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Pope Francis wrote "Responding to God's call means allowing Him to help us leave ourselves and our false security behind, and to strike out on the path which leads to Jesus Christ, the origin and destiny of our life and our happiness."  Are you being call to a life as a religious woman?  If so please feel free to send an email to Sr. Janice Bemowski
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Living the Vows Today

Sr. Jackie Bates Final Vow Service July 26, 2014

Living the vow of chastity is living a life rooted in God's love. Chastity guides me in my intimate relationships with God and others. I try to witness to the priority of God in my relationships. This involves every part of my life: the way I eat and drink, work and play, sleep and rest, speak and remain silent. In community life it involves fidelity, tenderness, humility, forgiveness, sensitivity and welcome. Chastity is my response to God's desire to make a home in my heart. I feel an ever deepening call to be still and to wait for God without anything to show, to prove or to argue. It's letting go and letting be, that surrender to God's love.

The vow of obedience calls me to a deep listening with my whole being and discerned response. I listen to the voice of the Spirit within me, life itself, community and the person in front of me.  I find that to listen with my whole being I have to take some time alone for personal reflection and consideration. This allows me to be more open and sensitive to the ways God calls me to be together with others.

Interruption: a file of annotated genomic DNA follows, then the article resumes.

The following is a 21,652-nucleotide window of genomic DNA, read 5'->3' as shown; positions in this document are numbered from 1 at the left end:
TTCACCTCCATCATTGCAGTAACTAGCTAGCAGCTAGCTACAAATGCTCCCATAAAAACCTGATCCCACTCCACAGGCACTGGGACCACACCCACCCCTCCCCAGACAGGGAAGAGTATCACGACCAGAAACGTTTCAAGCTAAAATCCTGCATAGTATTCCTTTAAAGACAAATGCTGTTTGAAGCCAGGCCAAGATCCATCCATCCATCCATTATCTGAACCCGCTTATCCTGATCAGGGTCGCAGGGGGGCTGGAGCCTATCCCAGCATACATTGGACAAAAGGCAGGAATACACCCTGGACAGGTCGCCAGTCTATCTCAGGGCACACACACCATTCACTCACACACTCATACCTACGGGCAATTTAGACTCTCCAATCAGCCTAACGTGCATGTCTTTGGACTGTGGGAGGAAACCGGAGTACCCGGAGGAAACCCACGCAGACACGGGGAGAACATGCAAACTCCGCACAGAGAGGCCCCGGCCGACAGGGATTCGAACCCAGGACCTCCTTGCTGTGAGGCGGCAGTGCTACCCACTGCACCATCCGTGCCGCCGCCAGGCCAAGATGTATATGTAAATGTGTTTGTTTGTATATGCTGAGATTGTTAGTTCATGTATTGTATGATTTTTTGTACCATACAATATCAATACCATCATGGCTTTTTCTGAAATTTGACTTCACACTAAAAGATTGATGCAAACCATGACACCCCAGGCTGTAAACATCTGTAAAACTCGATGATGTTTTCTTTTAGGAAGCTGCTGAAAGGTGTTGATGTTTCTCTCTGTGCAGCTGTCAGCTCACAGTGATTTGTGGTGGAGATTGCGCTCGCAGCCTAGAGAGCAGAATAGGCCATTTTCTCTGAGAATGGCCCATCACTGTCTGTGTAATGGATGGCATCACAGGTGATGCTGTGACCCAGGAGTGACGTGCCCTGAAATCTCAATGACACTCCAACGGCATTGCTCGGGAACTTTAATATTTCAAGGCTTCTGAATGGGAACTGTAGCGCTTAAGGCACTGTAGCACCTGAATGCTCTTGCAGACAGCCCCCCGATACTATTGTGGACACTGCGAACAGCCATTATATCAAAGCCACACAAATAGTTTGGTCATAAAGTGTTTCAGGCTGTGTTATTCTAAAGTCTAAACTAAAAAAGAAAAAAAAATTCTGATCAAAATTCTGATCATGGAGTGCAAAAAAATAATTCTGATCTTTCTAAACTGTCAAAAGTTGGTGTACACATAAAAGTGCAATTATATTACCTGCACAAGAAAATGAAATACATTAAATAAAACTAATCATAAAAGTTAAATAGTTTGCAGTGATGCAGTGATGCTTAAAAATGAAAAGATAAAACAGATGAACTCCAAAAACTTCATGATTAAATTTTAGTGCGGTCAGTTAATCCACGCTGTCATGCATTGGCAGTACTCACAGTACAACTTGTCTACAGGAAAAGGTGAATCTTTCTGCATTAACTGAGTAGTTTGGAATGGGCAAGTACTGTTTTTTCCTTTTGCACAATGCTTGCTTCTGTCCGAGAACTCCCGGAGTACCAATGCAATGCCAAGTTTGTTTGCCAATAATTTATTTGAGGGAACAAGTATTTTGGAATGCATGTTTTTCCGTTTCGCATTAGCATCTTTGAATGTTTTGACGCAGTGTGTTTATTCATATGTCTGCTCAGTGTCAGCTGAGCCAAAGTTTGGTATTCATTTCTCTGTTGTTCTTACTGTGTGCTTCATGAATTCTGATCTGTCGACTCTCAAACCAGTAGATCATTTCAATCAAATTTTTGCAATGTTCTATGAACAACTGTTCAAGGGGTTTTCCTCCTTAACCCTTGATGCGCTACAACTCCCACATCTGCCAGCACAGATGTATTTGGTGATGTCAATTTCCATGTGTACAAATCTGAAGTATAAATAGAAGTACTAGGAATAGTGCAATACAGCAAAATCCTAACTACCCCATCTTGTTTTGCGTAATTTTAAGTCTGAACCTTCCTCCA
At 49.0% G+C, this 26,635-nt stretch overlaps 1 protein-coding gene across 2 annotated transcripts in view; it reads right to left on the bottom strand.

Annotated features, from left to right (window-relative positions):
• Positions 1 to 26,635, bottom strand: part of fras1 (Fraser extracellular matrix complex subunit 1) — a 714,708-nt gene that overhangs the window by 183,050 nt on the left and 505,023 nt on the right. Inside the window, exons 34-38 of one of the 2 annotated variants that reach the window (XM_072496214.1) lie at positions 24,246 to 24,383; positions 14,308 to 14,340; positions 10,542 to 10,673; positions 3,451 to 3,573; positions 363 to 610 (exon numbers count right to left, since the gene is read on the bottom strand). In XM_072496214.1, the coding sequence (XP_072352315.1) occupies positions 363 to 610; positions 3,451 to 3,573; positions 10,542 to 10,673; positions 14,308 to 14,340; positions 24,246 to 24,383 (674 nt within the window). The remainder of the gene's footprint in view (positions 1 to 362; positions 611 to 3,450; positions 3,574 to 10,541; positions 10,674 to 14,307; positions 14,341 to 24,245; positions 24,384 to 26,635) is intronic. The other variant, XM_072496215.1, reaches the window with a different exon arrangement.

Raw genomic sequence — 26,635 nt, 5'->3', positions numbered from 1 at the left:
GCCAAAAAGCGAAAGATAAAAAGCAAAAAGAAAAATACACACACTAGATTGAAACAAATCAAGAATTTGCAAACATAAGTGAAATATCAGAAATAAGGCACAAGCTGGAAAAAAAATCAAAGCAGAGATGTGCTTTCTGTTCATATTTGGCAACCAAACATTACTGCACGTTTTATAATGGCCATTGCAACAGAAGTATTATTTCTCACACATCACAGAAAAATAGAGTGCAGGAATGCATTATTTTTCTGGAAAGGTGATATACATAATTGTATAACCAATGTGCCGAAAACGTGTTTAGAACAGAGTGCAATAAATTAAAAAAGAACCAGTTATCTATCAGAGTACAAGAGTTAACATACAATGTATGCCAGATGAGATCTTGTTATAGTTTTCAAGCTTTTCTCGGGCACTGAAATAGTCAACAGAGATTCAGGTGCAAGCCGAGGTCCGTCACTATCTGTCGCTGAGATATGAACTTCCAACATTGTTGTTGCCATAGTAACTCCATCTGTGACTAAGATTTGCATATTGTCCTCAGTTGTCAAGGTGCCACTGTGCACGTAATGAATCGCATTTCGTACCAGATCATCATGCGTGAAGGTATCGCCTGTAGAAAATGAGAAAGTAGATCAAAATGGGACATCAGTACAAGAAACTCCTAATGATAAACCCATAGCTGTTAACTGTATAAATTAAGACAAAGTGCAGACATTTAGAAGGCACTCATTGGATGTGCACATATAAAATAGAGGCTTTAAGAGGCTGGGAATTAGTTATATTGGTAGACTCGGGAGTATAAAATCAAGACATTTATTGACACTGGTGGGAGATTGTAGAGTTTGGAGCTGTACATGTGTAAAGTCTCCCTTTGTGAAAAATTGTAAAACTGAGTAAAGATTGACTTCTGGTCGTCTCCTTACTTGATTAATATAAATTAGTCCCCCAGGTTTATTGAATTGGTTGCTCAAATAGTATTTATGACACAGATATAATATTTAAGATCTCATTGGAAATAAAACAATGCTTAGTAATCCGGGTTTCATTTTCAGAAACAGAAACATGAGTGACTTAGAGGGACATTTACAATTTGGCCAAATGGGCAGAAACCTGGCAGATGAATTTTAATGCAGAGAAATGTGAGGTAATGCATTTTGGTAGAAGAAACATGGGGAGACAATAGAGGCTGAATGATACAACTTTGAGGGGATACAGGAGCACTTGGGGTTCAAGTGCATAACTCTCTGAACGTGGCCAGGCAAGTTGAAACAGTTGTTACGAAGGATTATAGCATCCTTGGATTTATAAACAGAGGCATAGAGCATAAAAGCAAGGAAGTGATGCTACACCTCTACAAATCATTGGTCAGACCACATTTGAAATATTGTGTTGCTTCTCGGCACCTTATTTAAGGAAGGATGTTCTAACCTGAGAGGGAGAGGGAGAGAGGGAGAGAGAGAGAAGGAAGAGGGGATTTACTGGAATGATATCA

The vow of poverty calls me to a surrender of my love even as I recognize my own poverty that blesses me. I am poor and can, therefore, be hospitable when I know in the very core of my being that everything is gift. I am poor when I embrace my own darkness as truly mine, and yet know that I am loved; when compassion transforms my word and needs; when I am able to se the nothingness in all things and that leads me to an authentic hunger for God; and when I embrace others in their poverty.
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FAQ: National Catholic Sisters Week

What is National Catholic Sisters Week?

National Catholic Sisters Week (NCSW) is a dedicated celebration of Catholic sisters intended to raise awareness of their vital contributions, both past and present. It is a national campaign that culminates annually from March 8 to 14.

When is National Catholic Sisters Week?
The dedicated week is March 8 to 14 every year.

Who is it for?
National Catholic Sisters Week is for everyone. Every American can be inspired or empowered by Catholic sisters. Our audience spans all ages and creeds, from seniors to Baby Boomers to teens, including Catholic sisters, parishes, colleges, and religious communities. NCSW is also geared to young women who grapple with major life decisions and explore their spirituality; they can draw great strength and wisdom from Catholic sisters.

What is the purpose?